Welcome Address by Her Excellency Paula-Mae Weekes, O.R.T.T., President of the Republic of Trinidad and Tobago at the Launch of CARIFESTA XIV

Good evening.
Next year Trinidad and Tobago will, for the fourth time proudly host one of the most well-known and vibrant instruments of Caribbean unity. As the home of what we consider to be the greatest show on earth, we could not be more enthusiastic to be part of this process. Tonight, we celebrate creativity – one of the greatest assets of our region.

CARIFESTA has been a mecca for cultural performers from all across the region and is a perfect showcase for the plethora of talent that resides in this tiny corner of the world. My expectations for next year’s festivities are high given the impressive displays of creativity, energy and ingenuity that we have seen since 1972.

I am excited to be here and thank the Minister of Community Development, Culture and the Arts for her kind invitation. I see myself as the quintessential Caribbean woman, perhaps because I spent three years at the Cave hill Campus of the University of the West Indies, which was itself an incubator of much of the region’s talent. It was a huge melting pot of students from one end of the Caribbean to the other who oozed raw talent which was given free expression.I was carried away by the atmosphere and lack of artistic talent notwithstanding, became Brickhouse, campus calypsonian. You will be relieved to know that I will not be delivering any renditions tonight as my singular role is to welcome you to this fourteenth edition of the Caribbean Festival of the Arts, a role that I embrace with as much relish as I did my providentially brief performing incarnation.

The appeal of CARIFESTA is that it exhibits both the elements which unify, and those which distinguish each territory from the other. Though we share major historical experiences, the nuances and variations of each island are most strikingly conveyed through artistic expression; we there see the diversity of our cultural heritage.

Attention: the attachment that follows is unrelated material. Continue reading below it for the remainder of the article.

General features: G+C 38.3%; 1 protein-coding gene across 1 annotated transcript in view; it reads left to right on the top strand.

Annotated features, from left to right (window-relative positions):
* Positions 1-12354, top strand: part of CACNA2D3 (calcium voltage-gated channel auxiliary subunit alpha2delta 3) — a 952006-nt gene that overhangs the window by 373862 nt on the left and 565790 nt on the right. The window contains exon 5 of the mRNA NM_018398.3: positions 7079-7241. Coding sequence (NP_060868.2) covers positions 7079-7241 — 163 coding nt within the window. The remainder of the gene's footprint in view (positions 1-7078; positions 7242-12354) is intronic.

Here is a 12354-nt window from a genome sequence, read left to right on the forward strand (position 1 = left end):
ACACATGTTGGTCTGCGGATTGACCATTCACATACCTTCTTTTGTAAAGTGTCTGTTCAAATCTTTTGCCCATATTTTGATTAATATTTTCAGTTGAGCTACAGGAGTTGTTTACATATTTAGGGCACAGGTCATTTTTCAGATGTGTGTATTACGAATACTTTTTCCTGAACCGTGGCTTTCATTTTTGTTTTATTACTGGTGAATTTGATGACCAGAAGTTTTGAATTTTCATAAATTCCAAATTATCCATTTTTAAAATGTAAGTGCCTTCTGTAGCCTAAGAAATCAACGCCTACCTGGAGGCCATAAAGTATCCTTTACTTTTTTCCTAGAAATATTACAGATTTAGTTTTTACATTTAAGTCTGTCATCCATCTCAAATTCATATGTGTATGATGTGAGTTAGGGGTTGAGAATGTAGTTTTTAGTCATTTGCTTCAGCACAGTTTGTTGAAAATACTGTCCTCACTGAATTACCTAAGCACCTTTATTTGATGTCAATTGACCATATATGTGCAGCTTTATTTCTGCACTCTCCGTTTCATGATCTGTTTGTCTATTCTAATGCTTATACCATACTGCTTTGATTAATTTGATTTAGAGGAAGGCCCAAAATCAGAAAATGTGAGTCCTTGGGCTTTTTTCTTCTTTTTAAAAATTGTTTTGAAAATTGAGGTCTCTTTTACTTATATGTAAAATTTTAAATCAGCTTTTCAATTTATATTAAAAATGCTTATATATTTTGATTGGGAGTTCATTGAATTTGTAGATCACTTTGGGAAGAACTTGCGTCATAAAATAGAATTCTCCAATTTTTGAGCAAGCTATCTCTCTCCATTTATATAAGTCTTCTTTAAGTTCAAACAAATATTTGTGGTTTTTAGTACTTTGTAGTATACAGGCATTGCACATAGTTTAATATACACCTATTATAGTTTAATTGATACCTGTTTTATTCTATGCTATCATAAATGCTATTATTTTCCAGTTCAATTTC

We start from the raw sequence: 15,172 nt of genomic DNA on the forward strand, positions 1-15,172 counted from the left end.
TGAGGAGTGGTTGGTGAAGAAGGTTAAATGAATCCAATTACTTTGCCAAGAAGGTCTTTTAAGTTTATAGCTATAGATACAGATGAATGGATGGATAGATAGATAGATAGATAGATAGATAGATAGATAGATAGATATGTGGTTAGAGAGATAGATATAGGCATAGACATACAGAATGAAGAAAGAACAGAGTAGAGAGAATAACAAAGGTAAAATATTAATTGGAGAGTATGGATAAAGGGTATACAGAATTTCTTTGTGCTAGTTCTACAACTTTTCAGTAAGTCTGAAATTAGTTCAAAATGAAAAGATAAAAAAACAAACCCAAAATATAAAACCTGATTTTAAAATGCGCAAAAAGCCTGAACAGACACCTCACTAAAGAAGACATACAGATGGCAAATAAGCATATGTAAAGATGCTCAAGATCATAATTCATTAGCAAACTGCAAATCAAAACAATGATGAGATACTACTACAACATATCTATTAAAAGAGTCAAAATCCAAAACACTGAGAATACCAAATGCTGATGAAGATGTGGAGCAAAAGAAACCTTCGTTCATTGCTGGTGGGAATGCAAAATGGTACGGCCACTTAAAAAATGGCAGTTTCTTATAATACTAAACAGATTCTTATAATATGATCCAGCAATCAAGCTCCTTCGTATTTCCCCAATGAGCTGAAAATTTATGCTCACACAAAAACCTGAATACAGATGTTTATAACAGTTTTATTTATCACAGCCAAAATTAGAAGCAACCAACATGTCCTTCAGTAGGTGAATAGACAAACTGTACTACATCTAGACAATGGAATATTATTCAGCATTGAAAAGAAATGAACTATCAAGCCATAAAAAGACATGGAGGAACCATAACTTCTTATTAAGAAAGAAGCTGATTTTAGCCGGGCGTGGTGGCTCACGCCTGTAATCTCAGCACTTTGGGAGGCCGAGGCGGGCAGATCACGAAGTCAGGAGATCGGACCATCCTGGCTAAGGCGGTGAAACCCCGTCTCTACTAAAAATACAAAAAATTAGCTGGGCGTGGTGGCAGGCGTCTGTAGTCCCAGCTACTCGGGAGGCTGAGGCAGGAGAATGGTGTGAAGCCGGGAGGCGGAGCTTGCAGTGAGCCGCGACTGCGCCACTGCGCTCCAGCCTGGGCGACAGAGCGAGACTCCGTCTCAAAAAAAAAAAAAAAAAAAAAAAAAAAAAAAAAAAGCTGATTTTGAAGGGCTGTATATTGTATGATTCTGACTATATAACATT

There is another aspect to CARIFESTA which we must recognise. Sixty years on after the birth of the West Indies Federation, the region continues to grapple with the notion of a Caribbean identity. The concept has been attempted in many frameworks but we are yet to arrive at the ideal construct.

CARIFESTA brings fully to life the dream of Caribbean unity. As representatives of their native country, participants are ambassadors for regional integration. The late Forbes Burnham, former President of Guyana, wanted this festival to ‘foster and develop a Caribbean personality’. Let this dream not have died with him.

I look forward to the prospect of greater value coming out of CARIFESTA. While the occasion is a wonderful opportunity for artistes to perfect their talent and refine their brands, it also affords a platform to learn, one from the other and to discuss ways and means of further collaboration in the arts, even outside of the CARIFESTA framework. I encourage all participants to exploit this opportunity and to use this festival as a launchpad for future projects and training in their respective countries.

Keep the ten objectives of CARIFESTA steadily in view as you prepare for August 16th to 25th, 2019. The festival is a worthy investment of time, talent and money for all participants. A little selfishly, Trinidad and Tobago looks forward to the benefits to be derived from increased tourist activity during the period. Given the tangible and intangible benefits of CARIFESTA, this year’s theme of Connect, Share and Invest offers good advice and so I encourage you to connect with each other, share your successes and invest in our region’s future.

Thank you, and please enjoy the rest of the evening.